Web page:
Melbourne, Sep.28 (ANI): Students from India, hoping to acquire a higher education degree in Australia, are likely to be the most affected by a Victorian Government move to close down St.George Enterprises, a Melbourne college.
St. George Enterprises was stripped of its accreditation and surrendered its licence to teach international students because of "quality standards issues", said Lynn Glover, director of the Victorian Registration and Qualifications Authority (VRQA) on Monday.
The closure on Wednesday will affect its 129 international students.
Skills and Workforce Participation Minister Jacinta Allan says the VRQA will work with the students to place them in courses with other providers under the Tuition Assurance Scheme.
Allan is in India with Victorian Premier John Brumby trying to repair Melbourne's reputation as a safe place to study after a spate of attacks on Indian students.
Nearly two weeks ago, Brumby faced a lot of flak for not doing enough to prevent racially motivated attacks on the Indian community in his state.
A trip to India this week to promote Melbourne as a safe city has turned into a monumental challenge for Brumby after another racist attack attracted fresh headlines and anti-Australian fury across India.
Before leaving on the trip to India, Brumby signalled that police may get more resources to fight racially motivated violence in response to the latest incident in Epping earlier this month.
Two Indian men and another two of Indian origin say they were racially taunted and told to """go back to your country""" before being kicked and punched by attackers who were part of a large birthday celebration at Legends Entertainment Centre.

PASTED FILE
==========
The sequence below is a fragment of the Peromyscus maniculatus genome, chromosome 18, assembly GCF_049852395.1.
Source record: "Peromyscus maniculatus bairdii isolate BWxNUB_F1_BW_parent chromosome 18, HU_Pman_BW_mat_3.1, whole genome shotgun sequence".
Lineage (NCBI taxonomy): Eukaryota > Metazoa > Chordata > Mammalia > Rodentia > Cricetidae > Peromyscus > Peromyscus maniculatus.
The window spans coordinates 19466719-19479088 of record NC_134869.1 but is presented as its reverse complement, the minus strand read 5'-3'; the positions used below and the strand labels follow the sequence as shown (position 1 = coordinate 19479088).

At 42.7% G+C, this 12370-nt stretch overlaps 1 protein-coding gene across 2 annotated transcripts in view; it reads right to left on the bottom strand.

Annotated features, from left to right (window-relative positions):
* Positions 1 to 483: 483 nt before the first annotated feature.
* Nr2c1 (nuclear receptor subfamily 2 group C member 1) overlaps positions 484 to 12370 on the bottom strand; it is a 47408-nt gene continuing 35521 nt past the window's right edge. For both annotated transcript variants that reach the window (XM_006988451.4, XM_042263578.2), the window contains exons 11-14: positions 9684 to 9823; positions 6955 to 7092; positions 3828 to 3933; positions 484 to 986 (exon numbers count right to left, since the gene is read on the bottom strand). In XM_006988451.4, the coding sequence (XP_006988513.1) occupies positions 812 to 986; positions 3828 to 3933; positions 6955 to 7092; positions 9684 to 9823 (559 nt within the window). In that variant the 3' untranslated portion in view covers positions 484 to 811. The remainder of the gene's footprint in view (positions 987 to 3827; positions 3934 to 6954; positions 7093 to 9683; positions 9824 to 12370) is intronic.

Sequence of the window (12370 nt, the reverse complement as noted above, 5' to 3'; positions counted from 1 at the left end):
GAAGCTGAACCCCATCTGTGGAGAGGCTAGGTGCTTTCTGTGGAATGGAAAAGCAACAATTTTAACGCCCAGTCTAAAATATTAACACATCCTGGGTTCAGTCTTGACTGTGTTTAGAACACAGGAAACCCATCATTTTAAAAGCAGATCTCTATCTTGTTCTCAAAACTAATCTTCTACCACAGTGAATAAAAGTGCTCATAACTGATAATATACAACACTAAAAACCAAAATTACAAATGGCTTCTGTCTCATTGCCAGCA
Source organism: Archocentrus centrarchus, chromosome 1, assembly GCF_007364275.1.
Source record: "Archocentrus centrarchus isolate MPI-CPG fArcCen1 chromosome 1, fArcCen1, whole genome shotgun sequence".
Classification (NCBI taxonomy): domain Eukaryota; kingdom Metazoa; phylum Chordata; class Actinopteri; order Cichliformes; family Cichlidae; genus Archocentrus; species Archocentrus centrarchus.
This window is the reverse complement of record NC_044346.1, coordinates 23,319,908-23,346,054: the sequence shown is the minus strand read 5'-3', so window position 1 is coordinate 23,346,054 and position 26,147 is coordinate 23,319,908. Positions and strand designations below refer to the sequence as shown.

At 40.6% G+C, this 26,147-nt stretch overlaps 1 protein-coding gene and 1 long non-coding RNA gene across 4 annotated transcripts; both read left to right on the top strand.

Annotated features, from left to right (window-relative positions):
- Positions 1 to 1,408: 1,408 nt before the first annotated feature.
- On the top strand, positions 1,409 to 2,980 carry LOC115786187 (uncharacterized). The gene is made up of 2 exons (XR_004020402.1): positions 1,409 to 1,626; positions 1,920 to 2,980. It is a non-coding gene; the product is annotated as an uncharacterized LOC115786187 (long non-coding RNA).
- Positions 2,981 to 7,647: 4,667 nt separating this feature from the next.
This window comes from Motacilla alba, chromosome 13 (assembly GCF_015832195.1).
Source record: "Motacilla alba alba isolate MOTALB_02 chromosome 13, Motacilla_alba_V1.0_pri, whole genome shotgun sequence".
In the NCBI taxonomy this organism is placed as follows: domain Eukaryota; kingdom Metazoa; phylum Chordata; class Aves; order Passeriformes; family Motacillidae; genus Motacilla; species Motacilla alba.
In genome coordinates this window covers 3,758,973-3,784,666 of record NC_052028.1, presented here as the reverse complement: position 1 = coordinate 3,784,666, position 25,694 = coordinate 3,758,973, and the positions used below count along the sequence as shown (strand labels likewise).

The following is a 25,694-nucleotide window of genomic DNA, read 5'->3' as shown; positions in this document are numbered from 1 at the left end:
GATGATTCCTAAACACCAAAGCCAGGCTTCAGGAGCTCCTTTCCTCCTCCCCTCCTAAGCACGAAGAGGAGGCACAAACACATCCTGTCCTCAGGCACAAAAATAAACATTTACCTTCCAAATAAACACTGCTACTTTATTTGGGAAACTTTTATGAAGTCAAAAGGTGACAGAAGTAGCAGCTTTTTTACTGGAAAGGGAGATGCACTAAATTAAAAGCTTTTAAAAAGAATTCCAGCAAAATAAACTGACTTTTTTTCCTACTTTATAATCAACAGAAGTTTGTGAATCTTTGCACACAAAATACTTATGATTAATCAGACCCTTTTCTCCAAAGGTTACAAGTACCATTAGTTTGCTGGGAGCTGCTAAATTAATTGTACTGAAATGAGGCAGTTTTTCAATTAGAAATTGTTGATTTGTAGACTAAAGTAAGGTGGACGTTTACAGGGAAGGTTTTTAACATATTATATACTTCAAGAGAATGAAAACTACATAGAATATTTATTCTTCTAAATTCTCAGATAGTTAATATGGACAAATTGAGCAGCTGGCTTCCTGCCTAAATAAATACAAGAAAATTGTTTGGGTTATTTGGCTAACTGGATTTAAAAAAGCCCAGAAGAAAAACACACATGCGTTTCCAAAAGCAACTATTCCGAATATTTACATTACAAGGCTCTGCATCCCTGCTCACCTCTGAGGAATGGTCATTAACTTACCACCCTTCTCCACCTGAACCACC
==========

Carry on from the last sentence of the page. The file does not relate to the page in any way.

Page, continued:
The Indian Government has increased pressure on Australia over the """recurring attacks""" on its citizens. It called on authorities to """take all necessary steps towards the safety and security of Indians""".
Indian consular officials in Melbourne were also ordered to investigate.
The moves came amid a furious outcry in India, where cable TV news channels said they were flooded with angry callers, and blog sites ran hot with anti-Australian commentary. Noted author and television personality Farukh Dhondy said Indians must retaliate.
Victoria Police have denied any attempt at a cover-up.
Acting Senior Sergeant Glenn Parker said: """Unfortunately, within the community, these types of incidents happen regularly and this is really treated no differently, so there"s been no deliberate attempt to suppress it."""
One of the victims, Sukhdip Singh, 26, had been in Australia just one month. A relative said he had suffered head and facial injuries and wanted to return to India immediately.
His uncle, Mukhtiar Singh, 45, also a victim, said Deputy Prime Minister Julia Gillard"s recent assurance to India"s Foreign Minister that Australia was safe for Indian students rang hollow. (ANI)